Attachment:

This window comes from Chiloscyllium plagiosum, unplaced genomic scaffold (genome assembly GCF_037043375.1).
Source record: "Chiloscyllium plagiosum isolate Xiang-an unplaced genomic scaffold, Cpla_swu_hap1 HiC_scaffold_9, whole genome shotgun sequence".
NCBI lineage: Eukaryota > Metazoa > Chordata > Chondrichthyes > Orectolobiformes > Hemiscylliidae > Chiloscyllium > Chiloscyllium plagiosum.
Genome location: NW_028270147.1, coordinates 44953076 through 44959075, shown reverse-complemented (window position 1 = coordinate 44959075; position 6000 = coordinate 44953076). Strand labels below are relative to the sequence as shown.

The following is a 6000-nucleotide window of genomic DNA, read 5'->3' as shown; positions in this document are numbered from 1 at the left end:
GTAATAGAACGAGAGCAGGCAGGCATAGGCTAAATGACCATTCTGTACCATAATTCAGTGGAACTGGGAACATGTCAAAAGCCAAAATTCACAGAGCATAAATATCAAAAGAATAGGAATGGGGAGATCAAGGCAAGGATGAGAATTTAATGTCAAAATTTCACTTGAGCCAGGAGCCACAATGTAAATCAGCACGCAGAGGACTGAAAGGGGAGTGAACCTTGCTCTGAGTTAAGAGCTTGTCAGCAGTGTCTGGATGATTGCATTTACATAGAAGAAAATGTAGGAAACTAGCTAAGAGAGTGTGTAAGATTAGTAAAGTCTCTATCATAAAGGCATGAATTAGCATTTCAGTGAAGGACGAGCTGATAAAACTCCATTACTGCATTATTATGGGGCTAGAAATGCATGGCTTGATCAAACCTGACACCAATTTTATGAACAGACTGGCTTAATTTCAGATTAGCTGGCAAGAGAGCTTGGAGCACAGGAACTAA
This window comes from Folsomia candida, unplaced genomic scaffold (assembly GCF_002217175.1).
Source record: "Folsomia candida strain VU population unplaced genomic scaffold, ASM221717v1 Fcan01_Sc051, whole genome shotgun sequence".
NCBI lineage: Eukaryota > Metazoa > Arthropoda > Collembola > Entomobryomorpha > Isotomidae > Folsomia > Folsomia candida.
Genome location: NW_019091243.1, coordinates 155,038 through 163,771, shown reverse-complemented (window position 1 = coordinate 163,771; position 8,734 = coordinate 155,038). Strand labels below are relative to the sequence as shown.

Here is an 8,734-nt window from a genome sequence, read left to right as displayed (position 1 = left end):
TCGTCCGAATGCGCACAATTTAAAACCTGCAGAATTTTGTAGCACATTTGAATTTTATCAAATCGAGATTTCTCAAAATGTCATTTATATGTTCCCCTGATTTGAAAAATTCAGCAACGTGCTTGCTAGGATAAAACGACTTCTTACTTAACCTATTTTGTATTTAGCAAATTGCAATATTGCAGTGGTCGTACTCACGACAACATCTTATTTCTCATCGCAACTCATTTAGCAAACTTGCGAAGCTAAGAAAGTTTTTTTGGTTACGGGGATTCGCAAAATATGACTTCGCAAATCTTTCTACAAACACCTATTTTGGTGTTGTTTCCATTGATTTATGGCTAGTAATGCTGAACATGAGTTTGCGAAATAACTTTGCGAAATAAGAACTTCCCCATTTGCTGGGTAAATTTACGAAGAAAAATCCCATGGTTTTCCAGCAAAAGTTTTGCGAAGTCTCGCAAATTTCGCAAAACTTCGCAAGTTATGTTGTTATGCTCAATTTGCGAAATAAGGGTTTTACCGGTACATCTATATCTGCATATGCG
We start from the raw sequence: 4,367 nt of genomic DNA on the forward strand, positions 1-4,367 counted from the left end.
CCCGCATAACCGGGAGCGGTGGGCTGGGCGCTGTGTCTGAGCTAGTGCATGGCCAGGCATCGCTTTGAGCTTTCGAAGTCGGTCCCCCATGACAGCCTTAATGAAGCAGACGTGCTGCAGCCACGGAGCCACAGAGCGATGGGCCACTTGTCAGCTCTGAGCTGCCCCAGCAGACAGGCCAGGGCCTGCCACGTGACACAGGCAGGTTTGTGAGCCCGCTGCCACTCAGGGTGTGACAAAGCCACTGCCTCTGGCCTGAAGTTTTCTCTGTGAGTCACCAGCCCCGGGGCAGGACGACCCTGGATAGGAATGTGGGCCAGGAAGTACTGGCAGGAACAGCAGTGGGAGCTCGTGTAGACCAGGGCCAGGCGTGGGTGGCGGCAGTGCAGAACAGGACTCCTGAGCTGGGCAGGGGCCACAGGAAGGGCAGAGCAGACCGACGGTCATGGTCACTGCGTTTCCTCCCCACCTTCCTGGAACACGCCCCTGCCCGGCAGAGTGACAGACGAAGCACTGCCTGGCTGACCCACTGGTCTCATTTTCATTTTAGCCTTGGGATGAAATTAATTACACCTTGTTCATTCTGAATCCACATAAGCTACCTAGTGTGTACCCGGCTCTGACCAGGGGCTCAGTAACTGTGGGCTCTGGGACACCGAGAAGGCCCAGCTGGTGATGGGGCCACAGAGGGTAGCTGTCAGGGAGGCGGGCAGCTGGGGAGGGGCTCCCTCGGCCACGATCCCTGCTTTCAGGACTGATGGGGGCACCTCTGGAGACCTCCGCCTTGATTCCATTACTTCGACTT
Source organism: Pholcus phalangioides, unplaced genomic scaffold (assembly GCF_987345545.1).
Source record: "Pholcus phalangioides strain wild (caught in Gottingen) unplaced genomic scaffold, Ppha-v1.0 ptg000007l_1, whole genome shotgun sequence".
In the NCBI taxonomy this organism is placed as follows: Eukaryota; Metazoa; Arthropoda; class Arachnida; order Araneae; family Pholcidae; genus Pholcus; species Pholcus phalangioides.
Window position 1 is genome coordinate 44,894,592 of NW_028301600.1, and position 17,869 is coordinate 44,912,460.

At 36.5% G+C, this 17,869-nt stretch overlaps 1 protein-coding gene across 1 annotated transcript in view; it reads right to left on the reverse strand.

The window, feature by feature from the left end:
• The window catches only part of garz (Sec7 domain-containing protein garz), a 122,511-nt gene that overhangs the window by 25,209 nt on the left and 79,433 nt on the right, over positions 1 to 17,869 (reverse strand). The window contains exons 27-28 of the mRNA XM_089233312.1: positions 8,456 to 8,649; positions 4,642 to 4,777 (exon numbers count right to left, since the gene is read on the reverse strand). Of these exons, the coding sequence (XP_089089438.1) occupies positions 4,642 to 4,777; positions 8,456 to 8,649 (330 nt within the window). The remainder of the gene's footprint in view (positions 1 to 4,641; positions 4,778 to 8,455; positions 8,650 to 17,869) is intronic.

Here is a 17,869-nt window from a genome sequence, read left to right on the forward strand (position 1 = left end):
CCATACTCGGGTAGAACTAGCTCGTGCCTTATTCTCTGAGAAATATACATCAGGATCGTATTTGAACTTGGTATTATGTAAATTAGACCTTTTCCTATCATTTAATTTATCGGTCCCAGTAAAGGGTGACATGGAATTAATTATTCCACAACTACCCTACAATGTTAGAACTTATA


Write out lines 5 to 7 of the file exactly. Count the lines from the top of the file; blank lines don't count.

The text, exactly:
The following is a 6000-nucleotide window of genomic DNA, read 5'->3' as shown; positions in this document are numbered from 1 at the left end:
GTAATAGAACGAGAGCAGGCAGGCATAGGCTAAATGACCATTCTGTACCATAATTCAGTGGAACTGGGAACATGTCAAAAGCCAAAATTCACAGAGCATAAATATCAAAAGAATAGGAATGGGGAGATCAAGGCAAGGATGAGAATTTAATGTCAAAATTTCACTTGAGCCAGGAGCCACAATGTAAATCAGCACGCAGAGGACTGAAAGGGGAGTGAACCTTGCTCTGAGTTAAGAGCTTGTCAGCAGTGTCTGGATGATTGCATTTACATAGAAGAAAATGTAGGAAACTAGCTAAGAGAGTGTGTAAGATTAGTAAAGTCTCTATCATAAAGGCATGAATTAGCATTTCAGTGAAGGACGAGCTGATAAAACTCCATTACTGCATTATTATGGGGCTAGAAATGCATGGCTTGATCAAACCTGACACCAATTTTATGAACAGACTGGCTTAATTTCAGATTAGCTGGCAAGAGAGCTTGGAGCACAGGAACTAA
This window comes from Folsomia candida, unplaced genomic scaffold (assembly GCF_002217175.1).